XIX: The next argument of Franken, whereby he brought his adversary to another absurdity, had its rise from a distinction given by Socinus about a twofold religious worship;—one kind whereof, without any medium, was directed to God; the other is yielded him by Christ as a means. The first he says is proper to God, the other belongs to Christ only. Now, he is blind that doth not see that, for what he doth here to save himself, he doth but beg the thing in question. Who granted him that there was a twofold religious worship,—one of this sort, and another of that? Is it a sufficient answer, for a man to repeat his own hypothesis to answer an argument lying directly against it? He grants, indeed, upon the matter all that Franken desired,—namely, that Christ was not to be worshipped with that worship wherewith God is worshipped, and consequently not with divine. But Franken asks him whether this twofold worship was of the same kind or no? to which he answered, that it was because it abode not in Christ, but through him passed to God. Upon which, after the interposition of another entangling question, the man thus replies unto him: “This, then, will follow, that even the image of Christ is to be worshipped, because one and the same worship respects the image as the means, Christ as the end, as Thomas Aquinas tells us, from whom you borrowed your figment.” Yet this very fancy Socinus seems afterward to illustrate, by taking a book in his hand, sliding it along upon a table, showing how it passed by some hands where truly it was, but stayed not till it came to the end: for which gross allusion he was sufficiently derided by his adversary. I shall not insist on the other arguments wherewith on his own hypothesis he was miserably gravelled by this Franken, and after all his pretence of reason forced to cry out, “These are philosophical arguments, and contrary to the gospel.” The disputation is extant, with the notes of Socinus upon it, for his own vindication; which do not indeed one whit mend the matter. And of this matter thus far.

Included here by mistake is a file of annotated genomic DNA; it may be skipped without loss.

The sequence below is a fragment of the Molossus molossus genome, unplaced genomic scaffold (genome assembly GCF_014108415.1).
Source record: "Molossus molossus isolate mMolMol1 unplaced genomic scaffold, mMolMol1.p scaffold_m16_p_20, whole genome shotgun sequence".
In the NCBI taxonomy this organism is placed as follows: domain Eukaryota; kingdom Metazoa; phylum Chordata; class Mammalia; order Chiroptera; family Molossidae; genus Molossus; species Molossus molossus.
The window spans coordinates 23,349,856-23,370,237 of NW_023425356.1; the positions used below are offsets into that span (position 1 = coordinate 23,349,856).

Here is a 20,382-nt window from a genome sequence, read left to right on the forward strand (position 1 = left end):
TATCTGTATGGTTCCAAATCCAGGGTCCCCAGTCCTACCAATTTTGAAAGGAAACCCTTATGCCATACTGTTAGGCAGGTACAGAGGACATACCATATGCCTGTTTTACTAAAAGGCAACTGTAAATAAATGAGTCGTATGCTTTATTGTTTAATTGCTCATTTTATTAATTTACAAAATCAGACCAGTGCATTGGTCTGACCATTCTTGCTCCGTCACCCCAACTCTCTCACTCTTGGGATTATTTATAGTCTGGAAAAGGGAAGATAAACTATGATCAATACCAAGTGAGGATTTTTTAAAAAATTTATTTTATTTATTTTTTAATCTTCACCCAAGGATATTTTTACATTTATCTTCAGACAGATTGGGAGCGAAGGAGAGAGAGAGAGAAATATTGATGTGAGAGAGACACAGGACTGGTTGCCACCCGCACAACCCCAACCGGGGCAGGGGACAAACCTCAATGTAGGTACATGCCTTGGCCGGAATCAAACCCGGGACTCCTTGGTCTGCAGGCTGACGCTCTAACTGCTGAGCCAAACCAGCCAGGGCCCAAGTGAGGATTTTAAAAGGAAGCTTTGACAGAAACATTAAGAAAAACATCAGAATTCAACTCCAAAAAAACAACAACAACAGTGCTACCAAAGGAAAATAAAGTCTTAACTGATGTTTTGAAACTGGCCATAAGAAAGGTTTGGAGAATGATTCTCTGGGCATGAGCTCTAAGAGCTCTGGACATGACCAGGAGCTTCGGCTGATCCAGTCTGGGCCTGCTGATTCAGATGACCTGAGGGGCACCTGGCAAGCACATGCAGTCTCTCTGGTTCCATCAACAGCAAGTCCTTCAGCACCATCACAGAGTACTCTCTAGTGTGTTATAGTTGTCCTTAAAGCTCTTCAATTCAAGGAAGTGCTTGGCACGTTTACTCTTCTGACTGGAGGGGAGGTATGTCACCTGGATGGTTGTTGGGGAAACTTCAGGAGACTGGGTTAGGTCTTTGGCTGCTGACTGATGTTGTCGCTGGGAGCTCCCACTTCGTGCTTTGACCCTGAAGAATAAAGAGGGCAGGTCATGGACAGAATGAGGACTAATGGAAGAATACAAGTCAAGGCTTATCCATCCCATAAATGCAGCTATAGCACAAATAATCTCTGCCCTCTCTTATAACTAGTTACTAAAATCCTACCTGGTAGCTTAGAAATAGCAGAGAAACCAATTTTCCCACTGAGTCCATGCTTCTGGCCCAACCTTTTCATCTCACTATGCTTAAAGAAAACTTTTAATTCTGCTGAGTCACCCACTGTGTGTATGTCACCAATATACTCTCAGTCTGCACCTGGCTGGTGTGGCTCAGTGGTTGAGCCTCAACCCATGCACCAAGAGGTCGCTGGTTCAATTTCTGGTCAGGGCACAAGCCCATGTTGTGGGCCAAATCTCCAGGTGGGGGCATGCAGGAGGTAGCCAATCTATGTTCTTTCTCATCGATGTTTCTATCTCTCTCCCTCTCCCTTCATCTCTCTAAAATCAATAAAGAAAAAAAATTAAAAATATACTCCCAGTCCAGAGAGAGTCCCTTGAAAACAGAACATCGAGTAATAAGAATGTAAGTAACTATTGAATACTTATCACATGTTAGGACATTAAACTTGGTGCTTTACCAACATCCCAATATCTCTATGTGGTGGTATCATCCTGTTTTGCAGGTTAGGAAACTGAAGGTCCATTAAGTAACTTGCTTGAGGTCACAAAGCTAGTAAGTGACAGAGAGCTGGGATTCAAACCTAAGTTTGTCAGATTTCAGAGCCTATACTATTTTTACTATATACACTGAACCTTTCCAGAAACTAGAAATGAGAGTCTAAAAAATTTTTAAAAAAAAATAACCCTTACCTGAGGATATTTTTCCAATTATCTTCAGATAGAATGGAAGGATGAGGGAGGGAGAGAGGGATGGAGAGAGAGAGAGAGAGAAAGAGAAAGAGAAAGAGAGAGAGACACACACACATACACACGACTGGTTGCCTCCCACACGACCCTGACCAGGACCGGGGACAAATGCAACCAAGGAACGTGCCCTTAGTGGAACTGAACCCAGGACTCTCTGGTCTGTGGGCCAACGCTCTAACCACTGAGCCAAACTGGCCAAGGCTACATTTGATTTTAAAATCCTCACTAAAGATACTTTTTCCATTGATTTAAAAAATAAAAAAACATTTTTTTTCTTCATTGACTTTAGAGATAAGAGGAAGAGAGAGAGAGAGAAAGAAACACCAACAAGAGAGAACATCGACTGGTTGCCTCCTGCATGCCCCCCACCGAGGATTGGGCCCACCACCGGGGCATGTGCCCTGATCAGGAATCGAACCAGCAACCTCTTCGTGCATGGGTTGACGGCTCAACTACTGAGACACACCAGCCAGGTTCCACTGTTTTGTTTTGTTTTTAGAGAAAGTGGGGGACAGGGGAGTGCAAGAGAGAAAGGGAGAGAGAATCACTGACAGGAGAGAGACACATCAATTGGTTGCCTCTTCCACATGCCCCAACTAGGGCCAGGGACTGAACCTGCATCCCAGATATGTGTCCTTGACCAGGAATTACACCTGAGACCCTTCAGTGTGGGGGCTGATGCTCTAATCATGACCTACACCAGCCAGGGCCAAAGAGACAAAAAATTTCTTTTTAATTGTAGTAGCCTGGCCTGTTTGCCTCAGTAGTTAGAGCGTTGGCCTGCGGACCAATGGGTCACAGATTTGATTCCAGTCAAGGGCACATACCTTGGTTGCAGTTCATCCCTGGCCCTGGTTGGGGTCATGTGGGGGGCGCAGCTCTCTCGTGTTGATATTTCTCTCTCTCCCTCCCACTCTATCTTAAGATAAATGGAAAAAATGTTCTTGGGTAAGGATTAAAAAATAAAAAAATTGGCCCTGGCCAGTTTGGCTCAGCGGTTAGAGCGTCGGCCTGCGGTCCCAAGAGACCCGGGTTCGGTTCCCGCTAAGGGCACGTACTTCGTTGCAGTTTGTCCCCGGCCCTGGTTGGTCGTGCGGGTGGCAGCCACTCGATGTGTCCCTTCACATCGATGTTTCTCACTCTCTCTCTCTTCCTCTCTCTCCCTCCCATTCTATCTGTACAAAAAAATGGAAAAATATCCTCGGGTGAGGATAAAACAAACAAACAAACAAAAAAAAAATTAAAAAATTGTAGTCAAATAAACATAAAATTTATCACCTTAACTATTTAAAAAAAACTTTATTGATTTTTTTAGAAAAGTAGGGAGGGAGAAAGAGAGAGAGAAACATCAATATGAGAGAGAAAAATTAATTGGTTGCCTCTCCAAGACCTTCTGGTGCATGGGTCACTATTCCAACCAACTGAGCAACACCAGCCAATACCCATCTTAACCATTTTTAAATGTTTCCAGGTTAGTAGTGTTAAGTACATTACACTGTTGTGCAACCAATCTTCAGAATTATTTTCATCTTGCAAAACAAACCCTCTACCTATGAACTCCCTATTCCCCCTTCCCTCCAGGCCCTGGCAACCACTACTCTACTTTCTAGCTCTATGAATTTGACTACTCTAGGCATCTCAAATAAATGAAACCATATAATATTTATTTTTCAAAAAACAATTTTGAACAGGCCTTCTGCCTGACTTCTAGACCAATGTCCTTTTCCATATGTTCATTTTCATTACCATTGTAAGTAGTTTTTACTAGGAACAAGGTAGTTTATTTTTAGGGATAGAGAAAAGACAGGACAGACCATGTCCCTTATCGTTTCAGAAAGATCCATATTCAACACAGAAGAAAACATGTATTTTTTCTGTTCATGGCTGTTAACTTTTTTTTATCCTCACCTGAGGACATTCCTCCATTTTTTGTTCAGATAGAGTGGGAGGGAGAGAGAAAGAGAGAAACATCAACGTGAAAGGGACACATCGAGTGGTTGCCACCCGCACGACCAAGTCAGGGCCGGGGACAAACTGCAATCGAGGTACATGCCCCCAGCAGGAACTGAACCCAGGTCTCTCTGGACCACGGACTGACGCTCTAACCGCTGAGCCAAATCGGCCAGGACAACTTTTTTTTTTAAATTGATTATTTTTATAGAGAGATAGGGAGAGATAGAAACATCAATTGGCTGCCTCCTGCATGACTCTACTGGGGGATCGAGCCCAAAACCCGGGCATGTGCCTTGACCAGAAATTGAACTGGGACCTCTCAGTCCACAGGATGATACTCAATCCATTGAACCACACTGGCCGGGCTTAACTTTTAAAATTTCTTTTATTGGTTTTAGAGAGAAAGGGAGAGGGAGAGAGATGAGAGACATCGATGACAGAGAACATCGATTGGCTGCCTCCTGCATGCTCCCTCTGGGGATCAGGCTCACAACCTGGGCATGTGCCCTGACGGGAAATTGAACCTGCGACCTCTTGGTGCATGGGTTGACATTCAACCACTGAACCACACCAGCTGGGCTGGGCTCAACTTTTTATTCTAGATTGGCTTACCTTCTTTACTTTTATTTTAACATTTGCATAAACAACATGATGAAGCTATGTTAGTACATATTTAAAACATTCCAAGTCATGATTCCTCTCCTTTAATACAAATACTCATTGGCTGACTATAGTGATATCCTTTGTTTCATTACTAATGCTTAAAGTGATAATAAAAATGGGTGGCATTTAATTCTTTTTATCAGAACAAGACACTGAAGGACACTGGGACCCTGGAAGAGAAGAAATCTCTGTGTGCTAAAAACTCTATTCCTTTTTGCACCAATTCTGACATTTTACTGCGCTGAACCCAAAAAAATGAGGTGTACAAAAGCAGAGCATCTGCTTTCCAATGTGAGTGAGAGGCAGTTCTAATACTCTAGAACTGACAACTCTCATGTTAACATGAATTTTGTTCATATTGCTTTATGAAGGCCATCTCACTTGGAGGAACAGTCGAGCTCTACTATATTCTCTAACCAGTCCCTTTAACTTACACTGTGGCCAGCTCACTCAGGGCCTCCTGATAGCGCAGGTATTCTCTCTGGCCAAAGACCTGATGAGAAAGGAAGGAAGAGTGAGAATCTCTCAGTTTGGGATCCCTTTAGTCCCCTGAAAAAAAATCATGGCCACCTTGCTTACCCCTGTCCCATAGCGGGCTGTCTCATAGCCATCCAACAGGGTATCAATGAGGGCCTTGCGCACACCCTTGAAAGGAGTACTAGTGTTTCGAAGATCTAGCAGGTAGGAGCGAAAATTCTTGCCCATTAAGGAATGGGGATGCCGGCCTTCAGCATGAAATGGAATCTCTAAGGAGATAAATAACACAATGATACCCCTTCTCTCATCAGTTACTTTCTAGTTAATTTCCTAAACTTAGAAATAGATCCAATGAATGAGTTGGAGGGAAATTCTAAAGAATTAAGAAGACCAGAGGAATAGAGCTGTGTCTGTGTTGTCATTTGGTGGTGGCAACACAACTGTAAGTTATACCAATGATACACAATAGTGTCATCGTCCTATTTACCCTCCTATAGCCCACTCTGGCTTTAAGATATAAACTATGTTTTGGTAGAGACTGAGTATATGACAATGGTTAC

Mentions of Thomas Aquinas where Owen agreed with him

In “Owen’s Works, Volume 10, Part 2 – The Death of Death in the Death of Christ”, Owen brings up an objection to free Grace that is made by Arminians in his day. Looking back over this one, Owen actually does mention Thomas here as being in line with Augustine and Calvin’s objections to the matter.

Chapter 21: First, That which is now by some made to be a new doctrine of free Grace is indeed an old objection against it. That a non-necessity of satisfaction by Christ, as a consequent of eternal election, was more than once, for the substance of it, objected to Austin by the old Pelagian heretics, upon his clearing and vindicating, that doctrine, is most apparent. The same objection, renewed by others, is also answered by Calvin, Institut. lib. 2, cap. 16; as also divers schoolmen had before, in their way, proposed it to themselves, as Thom. 3. g. 49, a. 4. Yet, notwithstanding the apparent senselessness of the thing itself, together with the many solid answers whereby it was long before removed, the Arminians, at the Synod of Dort, greedily snatched it up again, and placed it in the very front of their arguments against the effectual redemption of the elect by Jesus Christ. Now, that which was in them only an objection is taken up by some amongst us as a truth, the absurd inconsequent consequence of it owned as just and good, and the conclusion deemed necessary, from the granting of election to the denial of satisfaction.